Pleats are sewn into the prefelt before completing the felting & fulling.

My finished "Outer Energy" sculpture. It makes me think of a fossilised ballet shoe!

My finished “Outer Energy” sculpture, it makes me think of a fossilised ballet shoe!

.....and other side.

…..and the other side.

My finished "Inner Energy" sculpture

My finished “Inner Energy” sculpture

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…..and the other side.

My two finished pieces are completely different, both having been pleated, fulled and cut away.  Once again I learnt such a lot, met some lovely people and came away inspired!  It was a privilege to spend time with Marjolein.  Not only is she incredibly talented but she has a very calm and warm personality and you really couldn’t wish to meet a nicer person,  Here’s hoping she comes back to the UK very soon!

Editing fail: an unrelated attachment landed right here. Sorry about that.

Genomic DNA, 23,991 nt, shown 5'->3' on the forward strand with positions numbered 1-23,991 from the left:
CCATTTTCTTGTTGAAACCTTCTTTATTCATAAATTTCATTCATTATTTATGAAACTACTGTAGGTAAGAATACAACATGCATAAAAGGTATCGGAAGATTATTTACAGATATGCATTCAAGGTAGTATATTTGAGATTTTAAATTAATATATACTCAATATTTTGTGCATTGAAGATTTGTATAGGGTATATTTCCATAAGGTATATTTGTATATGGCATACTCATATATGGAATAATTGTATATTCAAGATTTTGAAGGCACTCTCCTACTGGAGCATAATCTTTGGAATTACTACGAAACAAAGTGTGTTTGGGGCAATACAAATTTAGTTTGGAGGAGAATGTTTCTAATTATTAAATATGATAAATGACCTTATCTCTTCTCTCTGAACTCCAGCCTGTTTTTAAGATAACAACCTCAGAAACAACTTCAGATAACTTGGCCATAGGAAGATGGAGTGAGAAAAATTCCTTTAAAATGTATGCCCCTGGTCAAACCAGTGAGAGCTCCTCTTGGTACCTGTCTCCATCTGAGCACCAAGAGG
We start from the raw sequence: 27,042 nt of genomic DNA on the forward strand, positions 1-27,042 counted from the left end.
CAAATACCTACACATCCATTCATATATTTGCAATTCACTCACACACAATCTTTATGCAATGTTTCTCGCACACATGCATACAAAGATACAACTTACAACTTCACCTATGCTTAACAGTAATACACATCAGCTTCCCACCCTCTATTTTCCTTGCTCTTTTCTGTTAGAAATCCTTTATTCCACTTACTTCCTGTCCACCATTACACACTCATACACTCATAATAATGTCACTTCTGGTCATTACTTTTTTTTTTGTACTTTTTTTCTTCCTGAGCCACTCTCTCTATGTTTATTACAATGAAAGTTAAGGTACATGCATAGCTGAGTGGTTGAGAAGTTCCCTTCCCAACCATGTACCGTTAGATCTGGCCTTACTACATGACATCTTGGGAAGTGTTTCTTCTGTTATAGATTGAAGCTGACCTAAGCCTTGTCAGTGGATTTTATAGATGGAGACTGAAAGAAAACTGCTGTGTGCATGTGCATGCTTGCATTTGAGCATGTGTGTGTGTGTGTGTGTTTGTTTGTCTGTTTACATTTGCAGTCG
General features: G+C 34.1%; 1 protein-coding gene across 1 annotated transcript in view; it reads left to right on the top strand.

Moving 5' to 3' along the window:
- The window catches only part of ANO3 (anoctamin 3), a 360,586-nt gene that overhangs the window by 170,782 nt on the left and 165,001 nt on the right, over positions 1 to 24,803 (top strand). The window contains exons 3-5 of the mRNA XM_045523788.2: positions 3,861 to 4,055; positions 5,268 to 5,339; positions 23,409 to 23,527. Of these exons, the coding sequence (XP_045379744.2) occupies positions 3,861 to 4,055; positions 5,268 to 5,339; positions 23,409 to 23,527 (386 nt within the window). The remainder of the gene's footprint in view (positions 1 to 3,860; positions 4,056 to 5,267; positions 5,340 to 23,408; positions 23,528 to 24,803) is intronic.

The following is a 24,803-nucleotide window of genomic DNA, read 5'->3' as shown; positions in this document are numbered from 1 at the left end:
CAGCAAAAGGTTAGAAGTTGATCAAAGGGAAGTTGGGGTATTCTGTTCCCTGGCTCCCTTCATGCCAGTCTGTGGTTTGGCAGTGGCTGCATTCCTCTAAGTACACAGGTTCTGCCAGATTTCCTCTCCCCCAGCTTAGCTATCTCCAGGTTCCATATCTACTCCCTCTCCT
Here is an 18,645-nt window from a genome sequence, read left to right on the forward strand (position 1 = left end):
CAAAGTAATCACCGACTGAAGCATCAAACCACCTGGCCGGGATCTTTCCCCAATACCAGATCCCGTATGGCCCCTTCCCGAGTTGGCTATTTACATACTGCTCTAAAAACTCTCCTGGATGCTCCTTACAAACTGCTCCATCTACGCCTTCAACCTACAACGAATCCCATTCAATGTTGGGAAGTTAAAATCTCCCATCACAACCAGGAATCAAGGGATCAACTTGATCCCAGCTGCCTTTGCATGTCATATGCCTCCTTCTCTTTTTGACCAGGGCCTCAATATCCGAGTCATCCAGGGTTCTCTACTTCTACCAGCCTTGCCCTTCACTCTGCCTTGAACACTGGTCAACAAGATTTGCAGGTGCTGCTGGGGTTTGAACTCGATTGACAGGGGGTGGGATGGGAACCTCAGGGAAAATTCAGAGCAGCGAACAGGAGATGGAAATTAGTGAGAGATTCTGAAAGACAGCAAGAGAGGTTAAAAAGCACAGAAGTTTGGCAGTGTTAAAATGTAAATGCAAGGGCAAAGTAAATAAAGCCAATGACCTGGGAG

Masterclass with Dagmar Binder….

I have just got back from a fabulous week in North Yorkshire with Region 10 of the IFA.  I rode up (yes “rode” up, with my motorcycle stacked high with supplies!) to take part in a residential Masterclass with Dagmar Binder and 9 other students at The Old Mill in Skeeby.  I am a huge admirer of Dagmars work and was thrilled to be taking part in her workshop.

Day one, making a start on our samples

Day one, making a start on our samples

My sample piece

My sample piece